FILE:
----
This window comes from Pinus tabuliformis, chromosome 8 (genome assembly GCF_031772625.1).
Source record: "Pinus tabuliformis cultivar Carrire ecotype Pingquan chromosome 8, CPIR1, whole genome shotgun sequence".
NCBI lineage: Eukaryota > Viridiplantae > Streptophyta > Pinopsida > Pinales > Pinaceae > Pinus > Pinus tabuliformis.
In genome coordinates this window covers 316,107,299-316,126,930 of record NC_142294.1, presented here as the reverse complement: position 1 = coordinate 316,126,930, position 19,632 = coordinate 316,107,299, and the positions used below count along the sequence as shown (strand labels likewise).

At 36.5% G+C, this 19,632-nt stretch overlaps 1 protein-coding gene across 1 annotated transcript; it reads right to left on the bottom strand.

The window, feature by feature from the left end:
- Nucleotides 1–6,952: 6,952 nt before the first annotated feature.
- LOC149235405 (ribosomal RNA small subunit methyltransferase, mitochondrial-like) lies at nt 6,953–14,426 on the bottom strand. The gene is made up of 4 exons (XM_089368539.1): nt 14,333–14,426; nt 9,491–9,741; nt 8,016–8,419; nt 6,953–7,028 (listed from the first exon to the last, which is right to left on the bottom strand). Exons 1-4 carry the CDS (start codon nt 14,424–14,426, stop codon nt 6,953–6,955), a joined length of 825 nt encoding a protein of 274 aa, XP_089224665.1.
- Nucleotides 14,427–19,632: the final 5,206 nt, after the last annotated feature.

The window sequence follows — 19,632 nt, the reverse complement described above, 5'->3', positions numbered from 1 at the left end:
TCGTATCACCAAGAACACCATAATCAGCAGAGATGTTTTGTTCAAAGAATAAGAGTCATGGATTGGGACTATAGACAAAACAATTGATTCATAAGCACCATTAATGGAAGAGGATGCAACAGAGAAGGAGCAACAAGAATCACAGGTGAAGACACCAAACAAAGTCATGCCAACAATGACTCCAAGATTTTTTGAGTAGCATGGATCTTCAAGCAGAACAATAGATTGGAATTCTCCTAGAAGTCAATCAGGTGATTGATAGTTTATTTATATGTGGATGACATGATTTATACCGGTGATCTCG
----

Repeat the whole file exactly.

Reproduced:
This window comes from Pinus tabuliformis, chromosome 8 (genome assembly GCF_031772625.1).
Source record: "Pinus tabuliformis cultivar Carrire ecotype Pingquan chromosome 8, CPIR1, whole genome shotgun sequence".
NCBI lineage: Eukaryota > Viridiplantae > Streptophyta > Pinopsida > Pinales > Pinaceae > Pinus > Pinus tabuliformis.
In genome coordinates this window covers 316,107,299-316,126,930 of record NC_142294.1, presented here as the reverse complement: position 1 = coordinate 316,126,930, position 19,632 = coordinate 316,107,299, and the positions used below count along the sequence as shown (strand labels likewise).

At 36.5% G+C, this 19,632-nt stretch overlaps 1 protein-coding gene across 1 annotated transcript; it reads right to left on the bottom strand.

The window, feature by feature from the left end:
- Nucleotides 1–6,952: 6,952 nt before the first annotated feature.
- LOC149235405 (ribosomal RNA small subunit methyltransferase, mitochondrial-like) lies at nt 6,953–14,426 on the bottom strand. The gene is made up of 4 exons (XM_089368539.1): nt 14,333–14,426; nt 9,491–9,741; nt 8,016–8,419; nt 6,953–7,028 (listed from the first exon to the last, which is right to left on the bottom strand). Exons 1-4 carry the CDS (start codon nt 14,424–14,426, stop codon nt 6,953–6,955), a joined length of 825 nt encoding a protein of 274 aa, XP_089224665.1.
- Nucleotides 14,427–19,632: the final 5,206 nt, after the last annotated feature.

The window sequence follows — 19,632 nt, the reverse complement described above, 5'->3', positions numbered from 1 at the left end:
TCGTATCACCAAGAACACCATAATCAGCAGAGATGTTTTGTTCAAAGAATAAGAGTCATGGATTGGGACTATAGACAAAACAATTGATTCATAAGCACCATTAATGGAAGAGGATGCAACAGAGAAGGAGCAACAAGAATCACAGGTGAAGACACCAAACAAAGTCATGCCAACAATGACTCCAAGATTTTTTGAGTAGCATGGATCTTCAAGCAGAACAATAGATTGGAATTCTCCTAGAAGTCAATCAGGTGATTGATAGTTTATTTATATGTGGATGACATGATTTATACCGGTGATCTCG